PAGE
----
Rita Crundwell, the former comptroller of Dixon, Ill., pleaded guilty Wednesday to embezzling $53 million from city coffers that helped fund a multi-million-dollar horse breeding business.

Crundwell, 59, pleaded guilty to one count of wire fraud in Rockford federal court, admitting that she opened up a Dixon bank account controlled only by her to embezzle $53 million in funds since 1990.

Under her plea agreement with federal prosecutors, Crundwell has to pay back Dixon more than $53 million, CBS Chicago reported.

The U.S. Marshals Service has begun the process of auctioning off some of Crundwell’s assets.

A live auction conducted in September netted $4.78 million from 319 horses and equipment once owned by Crundwell, according to the Quad-City Times. An online auction ends Wednesday at 7 p.m., including a horse trailer and other equipment related to Crundwell’s horse breeding operation.

Dixon Mayor James Burke was not optimistic that the city will recover all of the $53 million owed by Crundwell in restitution.

“We’re hoping for a substantial amount, but it’s pretty hard to put a number on it at this point, but it certainly will be in the millions, no question about that,” he told CBS Chicago.

Besides the one count of wire fraud that she pleaded guilty to, Crundwell also faces 60 other counts of theft, Chicago’s ABC affiliate reported.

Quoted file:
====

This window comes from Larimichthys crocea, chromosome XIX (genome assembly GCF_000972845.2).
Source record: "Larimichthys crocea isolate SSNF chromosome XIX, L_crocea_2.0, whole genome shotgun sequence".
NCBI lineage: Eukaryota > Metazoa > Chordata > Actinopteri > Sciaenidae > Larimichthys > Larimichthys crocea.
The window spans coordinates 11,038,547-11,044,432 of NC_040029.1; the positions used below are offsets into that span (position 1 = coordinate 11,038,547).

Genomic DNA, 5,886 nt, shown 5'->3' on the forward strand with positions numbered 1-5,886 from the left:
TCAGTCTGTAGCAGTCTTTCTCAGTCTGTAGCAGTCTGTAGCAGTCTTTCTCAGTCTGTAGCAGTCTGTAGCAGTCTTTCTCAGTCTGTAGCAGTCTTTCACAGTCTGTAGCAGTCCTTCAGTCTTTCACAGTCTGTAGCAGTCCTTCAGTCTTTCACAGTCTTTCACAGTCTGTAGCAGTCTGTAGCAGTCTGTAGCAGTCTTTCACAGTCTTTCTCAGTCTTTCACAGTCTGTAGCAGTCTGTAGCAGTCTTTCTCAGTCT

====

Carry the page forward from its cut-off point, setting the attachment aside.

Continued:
Dixon resident Stan Woltzen said he thinks the small town can overcome the huge theft that notoriously gained the Illinois town national attention.

"This community is going to be OK. You know, we've stopped the outflow of money. We're able to manage our cash. We're able to pay our bills without going to the bank, and we've got to institute a lot of changes here at city hall. It's been quite an experience, really," he told the television station.

Crundwell's scheme was uncovered by Burke, who called law enforcement last year after he said a city employee took over for Crundwell when she took an unpaid extended vacation.

The city employee sent a bank account statement to Burke while filling in for Crundwell, and the Dixon mayor was unaware that the account even existed, according to the criminal complaint filed in federal court.

There were 40 withdrawals on the account totaling $266,000, and the withdrawals appeared suspicious to Burke because the banking activity was not related to city business.

The account's primary account-holder is listed as Dixon, but the joint account holder is RSCDA, and checks written in the account were done under the name R.S.C.D.A., C/O Rita Crundwell, the complaint said.

The FBI claims Crundwell also used $30 million of the city's money for her own personal and business expenses.

Crundwell allegedly racked up a $2.5 million American Express bill between January 2007 and March 2012, including $339,000 just on jewelry, U.S. Attorney Patrick Fitzgerald's office said.

Crundwell allegedly used city funds to pay off the charges.